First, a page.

It is a peculiarity of the now 5-year-old Hungarian-Bulgarian Chamber of Commerce that “we do not just support Bulgarian companies present in Hungary as most foreign chambers do in this country but the other way round. Our approach has always been to help foster bilateral economic relations,” the President of the Chamber, Rossen Tkatchenko explains to Diplomacy & Trade.
"We are glad to assist Bulgarian companies who try their luck in the Hungarian market,” he says, however, Hungary is not as attractive an investment destination as Austria or Germany. There are many more Hungarian firms that would like to set up a venture in Bulgaria, where the different phases of development (like privatization and EU membership) occurred later than in Hungary. Following a deep crisis in the 1990s, Bulgaria conducted a strong economic policy that ensured a stable currency (the Bulgarian lev was tied to the German mark – as it is now to the euro – with a fixed rate guaranteed by central bank reserves), the inflation rate was very low and when the world economic crisis hit, Bulgaria actually had a budget surplus. Today, tax on corporate profits and personal income tax are both at 10%. Dividend withholding tax is 5%. Profit tax for REITs (Real Estate Investment Trusts) and Capital gains from stocks/bonds/mutual funds is 0%. Companies that invest in less developed areas, especially those in need of more employment, may not pay any tax if certain conditions are met,” Rossen Tkatchenko says.
It was back in late 2007, at a reception at the Bulgarian Embassy in Budapest, where a couple of people raised the issue of establishing a Bulgarian chamber. A few days later, four businessmen gathered to discuss the matter and prepared a list of possible member companies. At a subsequent meeting, organized with the help of the Embassy at the residence of the Bulgarian Ambassador, the participants established the Hungarian-Bulgarian Chamber of Commerce in June 2008. “It is a non-profit organization with a six-member board and with a single paid employee, our secretary,” Rossen Tkatchenko says.
The descendants of the original Bulgarian gardeners have been in Hungary for generations. Some of them went back to Bulgaria. “Their heart is Bulgarian but they bring a Hungarian attitude and thought process to Bulgarian ventures. One of the best examples is the general manager of Fornetti Bulgaria. Fornetti is a founding member of our Chamber as is the Hungarian pharmaceutical company ‘Richter Gedeon’ which operates an important unit in Bulgaria where it is a prominent investor. Other members also conduct activities in Bulgaria,” the President points out. One of the most important services the Chamber provides its members is the assistance at fairs and exhibitions in Bulgaria. It helps in organizing participation, arranging accommodations, registering the premises (often with other Hungarians and thus, at a discount), providing interpreters, and even in finding business partners and suppliers.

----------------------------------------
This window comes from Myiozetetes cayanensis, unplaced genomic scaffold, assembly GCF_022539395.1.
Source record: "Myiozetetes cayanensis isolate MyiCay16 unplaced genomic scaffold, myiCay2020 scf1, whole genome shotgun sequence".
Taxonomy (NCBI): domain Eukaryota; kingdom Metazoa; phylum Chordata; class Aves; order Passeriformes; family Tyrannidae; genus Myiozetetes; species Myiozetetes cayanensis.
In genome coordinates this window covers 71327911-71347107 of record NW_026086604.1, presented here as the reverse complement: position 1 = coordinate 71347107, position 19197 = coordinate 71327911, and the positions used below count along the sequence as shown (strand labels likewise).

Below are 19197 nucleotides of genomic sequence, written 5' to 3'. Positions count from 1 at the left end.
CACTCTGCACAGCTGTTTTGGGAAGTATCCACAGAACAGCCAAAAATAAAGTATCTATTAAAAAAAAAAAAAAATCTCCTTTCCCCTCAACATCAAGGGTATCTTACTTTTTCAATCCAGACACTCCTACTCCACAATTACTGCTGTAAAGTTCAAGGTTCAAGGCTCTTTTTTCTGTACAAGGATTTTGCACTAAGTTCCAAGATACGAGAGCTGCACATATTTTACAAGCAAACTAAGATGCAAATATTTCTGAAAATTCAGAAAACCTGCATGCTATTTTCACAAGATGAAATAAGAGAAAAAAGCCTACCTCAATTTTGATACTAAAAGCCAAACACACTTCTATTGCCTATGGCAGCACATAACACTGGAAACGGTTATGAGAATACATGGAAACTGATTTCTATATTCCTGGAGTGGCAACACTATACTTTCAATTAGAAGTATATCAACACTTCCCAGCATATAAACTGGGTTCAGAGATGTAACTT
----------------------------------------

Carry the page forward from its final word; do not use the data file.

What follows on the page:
The Chamber President, Rossen Tkatchenko is “a new generation Bulgarian” in Hungary who came to this country in 1987 to study at the University of Economics in Budapest. (He learned only later that one of his grandfathers had actually been a Bulgarian gardener in Hungary.) After graduation, he began to work for a foreign trade company. Then, following a short spell in the controlling department of a major insurance firm, he became an advisor at an American-British consortium with his first assignment being the development of Ford’s dealer network in Russia. Similar jobs followed in the successor states of the Soviet Union and other countries of the region as well as some of the Mediterranean – over 20 countries. Now, he holds his own simulation trainings to teach such network development. As a hobby, he imports selected Bulgarian wines for connoisseurs made of rare grape varieties with great style and potential. "This is zero-risk business", he laughs, "these exceptional wines are so good, that if we do not sell them, we will gladly drink them ourselves".